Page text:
Macular Hole

Scheie Eye Institute, University of Pennsylvania
Wednesday, November 30, 2016
Eye doctor examining patient

A macular hole is basically what it sounds like; a hole in the central part of the retina, which is called the macula. This hole causes blurring or distortion of the central vision. Learn about the similarities and differences between macular hole and macular degeneration.

What Causes a Macular Hole?

Macular holes can be full or partial thickness and can vary in size. They are caused by age-dependent contraction of the jelly in the center of the eye, called the vitreous. The vitreous is the substance that fills in the region from the lens to the back of the eye. As the vitreous shrinks, it pulls on the retina. In most people, the vitreous separates cleanly from the retina, but in some patients, it is tightly stuck to the retina and tears a hole. Then, fibers on the surface of the retina can pull on the hole to enlarge it.

Macular Hole Video

Macular Degeneration vs. Macular Hole

Macular hole occurs when some or all of the neurons in the center of the macula are pulled out of position. Macular holes are different from age-related macular degeneration (AMD), a disease in which deposits called drusen form under the retina and the light-sensitive cells (photoreceptors)  of the macula slowly break down (dry AMD),  or when abnormal, leaky blood vessels grow behind the macula and vision loss occurs from the death of the photoreceptors (wet AMD).


Some small, partial thickness holes close without treatment. Others require outpatient surgery to prevent further vision loss, and, in some cases, improve vision. The surgery involves removing the vitreous jelly to stop it from pulling on the retina, and then replacing it with gas that holds the retinal in place as long as the patient is in a face-down position. This positioning may be necessary for about two weeks, until the gas bubble is absorbed and replaced by fluids made by the eye. Special devices are available to help patients maintain this face-down position.  Following the surgery, clouding of the lens called cataract is common, and may require a second surgery to remove the lens and replace it with a clear plastic one. This, of course, is not an issue in patients who have already had cataract surgery.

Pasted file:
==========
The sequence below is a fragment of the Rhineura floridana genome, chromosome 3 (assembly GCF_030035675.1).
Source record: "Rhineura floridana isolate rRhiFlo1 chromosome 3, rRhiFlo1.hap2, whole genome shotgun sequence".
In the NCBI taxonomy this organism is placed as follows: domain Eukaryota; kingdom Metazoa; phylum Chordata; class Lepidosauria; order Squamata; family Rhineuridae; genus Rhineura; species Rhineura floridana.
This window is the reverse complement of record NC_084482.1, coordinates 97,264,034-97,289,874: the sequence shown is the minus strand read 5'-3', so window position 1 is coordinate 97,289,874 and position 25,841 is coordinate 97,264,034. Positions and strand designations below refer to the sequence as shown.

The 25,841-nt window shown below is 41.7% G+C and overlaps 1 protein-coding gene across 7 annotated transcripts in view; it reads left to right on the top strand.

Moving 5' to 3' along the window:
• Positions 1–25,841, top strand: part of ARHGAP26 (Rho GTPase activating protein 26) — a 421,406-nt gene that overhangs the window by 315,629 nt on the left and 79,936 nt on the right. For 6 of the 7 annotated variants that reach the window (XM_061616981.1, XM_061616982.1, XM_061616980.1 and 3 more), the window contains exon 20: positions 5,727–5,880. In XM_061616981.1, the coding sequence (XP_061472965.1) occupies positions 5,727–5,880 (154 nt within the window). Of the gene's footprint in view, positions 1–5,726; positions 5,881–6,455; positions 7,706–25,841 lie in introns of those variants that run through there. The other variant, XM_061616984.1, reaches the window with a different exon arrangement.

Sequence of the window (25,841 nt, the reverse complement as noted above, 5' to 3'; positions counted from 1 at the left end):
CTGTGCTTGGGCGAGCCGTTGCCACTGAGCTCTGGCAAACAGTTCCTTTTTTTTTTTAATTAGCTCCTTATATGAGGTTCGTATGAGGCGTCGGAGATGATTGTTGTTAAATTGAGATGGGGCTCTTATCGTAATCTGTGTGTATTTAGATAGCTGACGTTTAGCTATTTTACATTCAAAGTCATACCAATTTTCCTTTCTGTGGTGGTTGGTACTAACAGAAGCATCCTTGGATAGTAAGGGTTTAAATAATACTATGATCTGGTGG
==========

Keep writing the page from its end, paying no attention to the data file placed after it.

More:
Treatment Overview Video

Important Advice

Blurry or distorted central vision can be caused by a number of diseases, and patients who notice this should have a retinal exam by an eye doctor who uses dilating eye drops. Many people in their 40s and older (and sometimes in younger, very near-sighted people) will at some point see arcs of flashing light in their peripheral vision and floating spots like bugs flying across their vision when they move their eyes. These are symptoms of a vitreous detachment. The flashing lights only last a short time, but the floating spots, or “floaters” do not go away. They are most noticeable in bright light when looking at a white background or the sky. For most people this will not be a problem, but in a few, it may cause a macular hole if it tears the central retina, or a potentially a retinal detachment if it tears either the peripheral or central retina.

Patients experiencing sudden arcs of flashing lights at the edge of their vision, floaters, or a “curtain” blocking part of their vision should seek immediate attention from an eye doctor, as this can signal a retinal detachment, an emergency situation that can lead to permanent vision loss.

The information provided here is a public service of the BrightFocus Foundation and should not in any way substitute for personalized advice of a qualified healthcare professional; it is not intended to constitute medical advice. Please consult your physician for personalized medical advice. BrightFocus Foundation does not endorse any medical product, therapy, or resources mentioned or listed in this article. All medications and supplements should only be taken under medical supervision. Also, although we make every effort to keep the medical information on our website updated, we cannot guarantee that the posted information reflects the most up-to-date research.

These articles do not imply an endorsement of BrightFocus by the author or their institution, nor do they imply an endorsement of the institution or author by BrightFocus.

Some of the content may be adapted from other sources, which will be clearly identified within the article.

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